The National Labor Relations Board has once again extended the deadline for submitting comments regarding its proposed rulemaking on the standard for determining joint-employer status under the National Labor Relations Act, this time to January 14, 2019. Replies to comments submitted during the initial comment period must be received by the Board on or before January 22, 2019. This public-comment period is an important opportunity for companies to submit input and concerns and increase the…
The National Labor Relations Board is affording dozens of employers the chance to have cases involving the legality of their workplace rules re-evaluated under a 2017 Board decision. The Board decision overruled Obama-era Board precedent that hampered employers’ ability to maintain workplace conduct rules without running afoul of the National Labor Relations Act. The Board’s new initiative, first reported by Bloomberg Law, involves remanding numerous cases that held against employers for reconsideration by NLRB administrative…
Employers waiting for the National Labor Relations Board’s revisions to union election rules will have to wait a bit longer. According to the latest agency regulatory agenda, that is a “long-term” action item, a downgrade from its prior ranking. This is a possible indication that revisions to the rules have become a less important priority for the Board for the upcoming year than issuance of joint-employer rules. The Board announced its intent to consider revisiting…
The National Labor Relations Board has extended the deadline for submitting comments regarding its proposed rulemaking on the standard for determining joint-employer status under the National Labor Relations Act to December 13, 2018. The proposed rule was originally published in the Federal Register on September 14, 2018, and comments were due by November 13, 2018. Replies to comments submitted during the initial comment period must be received by the Board on or before December 20,…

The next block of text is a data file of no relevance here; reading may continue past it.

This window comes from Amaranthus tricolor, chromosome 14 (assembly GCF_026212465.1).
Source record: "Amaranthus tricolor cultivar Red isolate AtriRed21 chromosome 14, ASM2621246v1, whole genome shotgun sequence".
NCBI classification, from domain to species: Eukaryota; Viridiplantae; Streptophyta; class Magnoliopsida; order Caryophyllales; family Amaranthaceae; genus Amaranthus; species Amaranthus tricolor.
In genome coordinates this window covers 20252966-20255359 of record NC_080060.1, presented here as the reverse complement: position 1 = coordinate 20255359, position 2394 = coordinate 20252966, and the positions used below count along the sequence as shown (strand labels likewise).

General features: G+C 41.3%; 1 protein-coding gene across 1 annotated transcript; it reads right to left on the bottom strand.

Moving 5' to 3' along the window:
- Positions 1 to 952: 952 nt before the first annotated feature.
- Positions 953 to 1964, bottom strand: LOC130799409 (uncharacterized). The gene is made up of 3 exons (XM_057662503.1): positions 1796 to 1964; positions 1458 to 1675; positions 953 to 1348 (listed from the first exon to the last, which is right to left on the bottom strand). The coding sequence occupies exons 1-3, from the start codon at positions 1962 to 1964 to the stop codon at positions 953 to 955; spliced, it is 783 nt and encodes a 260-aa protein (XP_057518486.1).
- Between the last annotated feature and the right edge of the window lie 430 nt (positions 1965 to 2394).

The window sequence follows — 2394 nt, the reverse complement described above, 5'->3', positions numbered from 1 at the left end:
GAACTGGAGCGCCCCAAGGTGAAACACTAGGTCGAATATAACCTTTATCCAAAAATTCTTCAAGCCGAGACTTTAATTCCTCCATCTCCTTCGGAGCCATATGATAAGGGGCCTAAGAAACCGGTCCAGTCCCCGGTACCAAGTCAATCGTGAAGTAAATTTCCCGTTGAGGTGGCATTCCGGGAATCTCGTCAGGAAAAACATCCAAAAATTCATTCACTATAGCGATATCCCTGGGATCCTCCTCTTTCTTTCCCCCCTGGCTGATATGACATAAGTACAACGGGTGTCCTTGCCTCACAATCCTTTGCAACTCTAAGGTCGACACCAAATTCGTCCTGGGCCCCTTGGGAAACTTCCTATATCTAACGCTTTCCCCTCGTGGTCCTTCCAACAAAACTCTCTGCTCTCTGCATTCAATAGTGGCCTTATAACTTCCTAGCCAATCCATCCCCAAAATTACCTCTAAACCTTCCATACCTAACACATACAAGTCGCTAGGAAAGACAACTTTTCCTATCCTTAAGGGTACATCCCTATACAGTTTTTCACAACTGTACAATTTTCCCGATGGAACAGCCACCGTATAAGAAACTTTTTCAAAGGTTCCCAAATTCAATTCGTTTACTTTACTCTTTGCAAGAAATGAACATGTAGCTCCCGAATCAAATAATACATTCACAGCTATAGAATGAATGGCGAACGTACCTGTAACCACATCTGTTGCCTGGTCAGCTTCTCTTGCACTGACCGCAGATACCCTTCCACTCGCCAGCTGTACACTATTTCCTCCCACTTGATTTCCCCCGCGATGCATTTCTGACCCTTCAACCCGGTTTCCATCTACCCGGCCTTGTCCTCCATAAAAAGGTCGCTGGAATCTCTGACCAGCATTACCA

National Labor Relations Board’s field office staff have been directed to prosecute a broader array of cases against unions that engage in negligent behavior toward their members, according to an internal memorandum obtained by Bloomberg BNA. The Office of the General Counsel Memorandum expresses a marked contrast to the Board’s historical position with respect to cases addressing a union’s “duty of fair representation.” “General Counsel’s Instructions Regarding Section 8(b)(1)(A) Duty of Fair Representation Charges” Memorandum…
While the National Labor Relations Act allows states to enact right-to-work laws, it does not authorize local municipalities to do so, the U.S. Court of Appeals for the Seventh Circuit, in Chicago, has held. I.U.O.E. Local 399 v. Village of Lincolnshire, No. 17-1300 & 17-1325 (7th Cir. Sept. 28, 2018). This decision is contrary to the Sixth Circuit’s holding in United Automobile, Aerospace, and Agricultural Implement Workers of America Local 3047 v. Hardin County, Kentucky,…
While I-9 compliance is important, companies cannot forget about other labor and employment laws. In May 2018, a meatpacking company in Illinois was caught between ICE and the National Labor Relations Board.ICE conducted an audit of the company’s I-9s. Upon notice of the audit, the company began implementing E-Verify. An NLRB judge ruled that the company violated the National Labor Relations Act by: Transferring work to temporary staffing agency workers without first notifying the union;…